RESEARCH TRIANGLE PARK – Google Fiber is preparing to launch internet access that’s double the fastest commercial service now available – 20 gigabits per second, enough experts say to sharply reduce delays (or latency) that pause or slow videos and gaming similar to what streaming customers tend to see at home.
The Triangle and Charlotte areas will have the new service “by the end of 2023,” a Google Fiber spokesperson says.
In other words, the metaverse will get more real and people working from home will be able to download and upload huge data files such as video.
GFiber, as Google Fiber is now called, will begin taking reservations for the new service as well as an upgraded Wi-Fi service “later this year,” a spokesperson says. The so-called Wi-Fi 7 means faster access for wireless devices and home networks, Internet thought leaders tell WRAL TechWire.
“Customers interested in potentially receiving 20 Gig with Wi-Fi 7 will be able to sign up by filling out a form on the GFiber Labs website” a spokesperson says. No pricing information was disclosed. A 5 gigabit offering is priced at $125.
GFiber announced the technology advances at the Network X event in Paris where it says 20 gigabit service will be available by the end of the year.
The fastest internet service currently available is 10 gigabits from broadband fiber provider Ziply, according to CableTV.com.
“20 Gig with Wi-Fi 7 will bring together the most advanced technologies to offer customers a first-of-its-kind in-home internet experience,” says Nick Saporito, Head of Product at GFiber.
“Additionally, by offering this service with a custom pre-certification Wi-Fi 7 router (another first ever — in fact, Wi-Fi 7 is not even fully certified yet), 20 gig customers will be able to truly harness all that speed for whatever they dream up. With GFiber Labs, we’re working to get the newest technologies into customers homes even more quickly.”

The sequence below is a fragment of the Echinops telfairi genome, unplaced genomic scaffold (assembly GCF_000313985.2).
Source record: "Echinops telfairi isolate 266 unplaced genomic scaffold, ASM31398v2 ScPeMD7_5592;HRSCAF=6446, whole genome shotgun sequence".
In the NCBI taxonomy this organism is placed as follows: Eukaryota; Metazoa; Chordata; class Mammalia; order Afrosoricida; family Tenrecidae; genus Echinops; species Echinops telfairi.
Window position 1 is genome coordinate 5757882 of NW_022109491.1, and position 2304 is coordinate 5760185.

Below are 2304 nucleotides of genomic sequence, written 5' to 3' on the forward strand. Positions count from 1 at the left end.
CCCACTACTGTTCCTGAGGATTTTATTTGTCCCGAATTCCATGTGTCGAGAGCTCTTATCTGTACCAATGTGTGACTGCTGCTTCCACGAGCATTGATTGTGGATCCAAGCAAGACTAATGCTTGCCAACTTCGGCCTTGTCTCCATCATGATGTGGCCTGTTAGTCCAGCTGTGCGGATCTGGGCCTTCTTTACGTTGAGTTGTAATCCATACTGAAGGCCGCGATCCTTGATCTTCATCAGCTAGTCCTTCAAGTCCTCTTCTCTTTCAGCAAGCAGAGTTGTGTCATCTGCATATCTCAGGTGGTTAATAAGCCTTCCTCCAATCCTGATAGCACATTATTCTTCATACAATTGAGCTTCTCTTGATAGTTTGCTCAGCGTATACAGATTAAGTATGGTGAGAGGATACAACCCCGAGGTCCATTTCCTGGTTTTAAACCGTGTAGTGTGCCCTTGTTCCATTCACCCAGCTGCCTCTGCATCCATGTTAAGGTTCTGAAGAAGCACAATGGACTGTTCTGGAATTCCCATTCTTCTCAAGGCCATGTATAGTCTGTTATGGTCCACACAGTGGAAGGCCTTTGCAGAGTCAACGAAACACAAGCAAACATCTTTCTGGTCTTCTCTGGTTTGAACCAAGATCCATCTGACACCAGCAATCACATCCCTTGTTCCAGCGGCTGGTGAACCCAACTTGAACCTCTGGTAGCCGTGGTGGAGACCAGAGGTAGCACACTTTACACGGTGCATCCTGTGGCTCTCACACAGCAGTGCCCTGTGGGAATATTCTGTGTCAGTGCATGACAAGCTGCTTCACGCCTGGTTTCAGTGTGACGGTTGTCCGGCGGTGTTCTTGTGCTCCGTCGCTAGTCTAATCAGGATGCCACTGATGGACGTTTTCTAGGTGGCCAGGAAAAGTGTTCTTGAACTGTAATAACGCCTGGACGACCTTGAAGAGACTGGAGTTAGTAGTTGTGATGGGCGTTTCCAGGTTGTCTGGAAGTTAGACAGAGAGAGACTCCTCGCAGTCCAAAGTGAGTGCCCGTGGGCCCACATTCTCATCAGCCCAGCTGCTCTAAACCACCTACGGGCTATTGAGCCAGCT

GFiber right now is provided speeds up to 8 gigabits in its North Carolina markets, including the Triangle and Charlotte.
So what does 20 gigabit speed really mean?
“Increasing capacity to 20G will help games and other applications that are latency (delay) sensitive,” says Mark Johnson, a top broadband executive with roles at the UNC System, the state of North Carolina and statewide fiber provider MCNC. “Their release doesn’t say that this new service will be symmetrical but GFiber has been so far. With that assumption it will be especially attractive to people like my independent videographer friend who has to upload very large files after editing.”
Tom Snyder, executive director of the Raleigh-based RIoT (internet of things) organization, also sees benefits to the new speeds.
“Prior fiber networks capped out around 10 gig, but new technology theoretically can reach 50 gig, so the 20 gig service is impressive and at least twice what was available before,” Snyder says.
Bottom line: Virtual reality becomes more real.
“The Google Fiber announcement is cool and demonstrates the continued improvements in wireless and fiber technology.,” he tells WRAL TechWire. “In terms of real-world impact, for residential users I don’t expect much. There are few, if any, applications that actually require a data pipe this wide. But history shows that once the capability is in place, applications to use that bandwidth will emerge.
“Low latency, metaverse-style immersive graphics rendering and real-time, high resolution holographic content are examples that could benefit,” he adds. But Snyder notes: “For basic applications like movie streaming and Zoom meetings, what Google Fiber already offers is sufficient.”
What about Wi-Fi 7?
The new Wi-Fi upgrade also has benefits.
“Wi-Fi-7 offers the potential of much greater speeds for wireless devices and better performance when many devices are active in the home but, to take full advantage your devices will need to support Wi-Fi-7 and few do today,” Johnson explains.
“Very small home automation devices like smart bulbs, smart plugs, etc and embedded devices like your smart washing machine are not likely to ever take advantage of Wi-Fi-7. As phones and laptops are replaced with newer models they will benefit.”
Snyder also adds notes of caution.
“Wi-Fi 7 is still developing, so I’m a bit skeptical about the release of routers that may or may not align to the final standard,” he says. “But if you look at the evolution of Wi-Fi, Wi-Fi 7 should continue to enable increased speeds, lower latency and improved penetration of walls and other coverage barriers.”